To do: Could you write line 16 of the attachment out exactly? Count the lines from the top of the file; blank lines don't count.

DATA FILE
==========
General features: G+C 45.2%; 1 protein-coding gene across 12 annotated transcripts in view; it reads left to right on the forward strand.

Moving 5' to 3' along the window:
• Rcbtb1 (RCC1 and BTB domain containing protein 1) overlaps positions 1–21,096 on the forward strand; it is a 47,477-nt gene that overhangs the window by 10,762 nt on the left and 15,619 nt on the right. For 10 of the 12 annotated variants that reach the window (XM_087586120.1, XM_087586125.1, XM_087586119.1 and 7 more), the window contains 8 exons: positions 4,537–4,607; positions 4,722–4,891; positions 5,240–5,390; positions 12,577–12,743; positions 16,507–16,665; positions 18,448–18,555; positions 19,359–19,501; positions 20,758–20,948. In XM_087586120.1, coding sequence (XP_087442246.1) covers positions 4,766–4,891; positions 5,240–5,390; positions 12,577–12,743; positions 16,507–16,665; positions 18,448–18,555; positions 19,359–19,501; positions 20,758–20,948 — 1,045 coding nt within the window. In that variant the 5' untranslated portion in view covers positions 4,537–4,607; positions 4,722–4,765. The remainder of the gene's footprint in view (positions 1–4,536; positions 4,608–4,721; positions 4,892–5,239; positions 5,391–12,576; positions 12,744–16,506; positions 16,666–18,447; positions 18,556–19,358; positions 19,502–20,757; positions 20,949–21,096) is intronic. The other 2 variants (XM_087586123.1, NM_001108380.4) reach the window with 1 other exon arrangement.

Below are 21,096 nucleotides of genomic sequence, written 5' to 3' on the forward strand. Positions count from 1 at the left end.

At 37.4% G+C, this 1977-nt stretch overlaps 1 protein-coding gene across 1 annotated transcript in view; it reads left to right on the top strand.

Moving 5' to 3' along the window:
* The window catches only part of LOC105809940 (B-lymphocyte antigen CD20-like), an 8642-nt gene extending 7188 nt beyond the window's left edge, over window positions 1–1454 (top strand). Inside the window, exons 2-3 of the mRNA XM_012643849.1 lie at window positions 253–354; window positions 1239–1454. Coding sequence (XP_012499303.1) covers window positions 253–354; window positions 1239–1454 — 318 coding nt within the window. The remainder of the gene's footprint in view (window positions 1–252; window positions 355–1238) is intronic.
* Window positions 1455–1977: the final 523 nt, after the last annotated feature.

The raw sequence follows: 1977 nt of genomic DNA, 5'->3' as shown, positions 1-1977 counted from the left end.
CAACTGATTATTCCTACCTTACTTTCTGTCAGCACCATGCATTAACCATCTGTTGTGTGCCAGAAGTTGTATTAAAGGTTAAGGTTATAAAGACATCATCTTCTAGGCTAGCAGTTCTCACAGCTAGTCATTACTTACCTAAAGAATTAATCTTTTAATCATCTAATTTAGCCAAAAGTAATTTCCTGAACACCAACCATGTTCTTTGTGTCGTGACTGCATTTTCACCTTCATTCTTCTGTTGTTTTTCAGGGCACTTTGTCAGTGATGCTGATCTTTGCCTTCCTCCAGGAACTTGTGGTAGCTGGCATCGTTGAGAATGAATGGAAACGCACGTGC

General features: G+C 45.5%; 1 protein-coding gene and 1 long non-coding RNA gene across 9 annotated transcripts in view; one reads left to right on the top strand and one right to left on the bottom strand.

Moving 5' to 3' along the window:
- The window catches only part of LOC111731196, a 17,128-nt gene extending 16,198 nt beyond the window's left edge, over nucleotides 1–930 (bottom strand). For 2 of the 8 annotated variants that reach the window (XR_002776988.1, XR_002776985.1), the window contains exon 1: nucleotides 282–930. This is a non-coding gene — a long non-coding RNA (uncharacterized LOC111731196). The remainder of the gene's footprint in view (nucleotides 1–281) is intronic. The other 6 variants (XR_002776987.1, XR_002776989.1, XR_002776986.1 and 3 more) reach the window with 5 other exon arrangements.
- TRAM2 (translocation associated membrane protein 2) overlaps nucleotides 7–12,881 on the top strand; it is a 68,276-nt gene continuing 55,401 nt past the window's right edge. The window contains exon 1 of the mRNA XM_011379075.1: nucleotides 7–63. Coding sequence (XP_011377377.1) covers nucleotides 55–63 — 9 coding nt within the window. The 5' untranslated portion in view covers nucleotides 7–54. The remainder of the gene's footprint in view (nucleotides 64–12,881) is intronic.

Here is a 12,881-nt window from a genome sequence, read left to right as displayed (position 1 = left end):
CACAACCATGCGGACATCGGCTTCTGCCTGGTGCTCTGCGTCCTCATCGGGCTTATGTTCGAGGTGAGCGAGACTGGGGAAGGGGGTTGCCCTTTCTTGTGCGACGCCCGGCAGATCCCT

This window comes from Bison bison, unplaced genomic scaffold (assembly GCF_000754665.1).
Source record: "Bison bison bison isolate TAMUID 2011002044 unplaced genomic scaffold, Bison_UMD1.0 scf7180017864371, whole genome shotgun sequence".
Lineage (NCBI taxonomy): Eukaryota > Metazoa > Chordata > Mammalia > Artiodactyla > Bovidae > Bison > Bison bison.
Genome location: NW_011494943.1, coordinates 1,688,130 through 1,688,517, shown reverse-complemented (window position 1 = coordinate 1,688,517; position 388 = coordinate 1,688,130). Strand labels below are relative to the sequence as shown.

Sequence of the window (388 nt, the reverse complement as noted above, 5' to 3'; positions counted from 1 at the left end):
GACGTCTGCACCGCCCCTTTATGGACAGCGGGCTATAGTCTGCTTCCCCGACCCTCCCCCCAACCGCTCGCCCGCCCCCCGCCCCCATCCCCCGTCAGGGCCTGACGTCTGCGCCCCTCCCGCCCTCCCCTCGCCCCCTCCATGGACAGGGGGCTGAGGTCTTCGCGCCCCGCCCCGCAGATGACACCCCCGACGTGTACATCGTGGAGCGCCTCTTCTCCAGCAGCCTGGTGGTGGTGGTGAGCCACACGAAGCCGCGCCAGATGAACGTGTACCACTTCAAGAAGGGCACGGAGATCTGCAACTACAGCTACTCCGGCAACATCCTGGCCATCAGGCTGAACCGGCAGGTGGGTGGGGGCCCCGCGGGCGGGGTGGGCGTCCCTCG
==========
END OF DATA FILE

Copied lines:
CACAACCATGCGGACATCGGCTTCTGCCTGGTGCTCTGCGTCCTCATCGGGCTTATGTTCGAGGTGAGCGAGACTGGGGAAGGGGGTTGCCCTTTCTTGTGCGACGCCCGGCAGATCCCT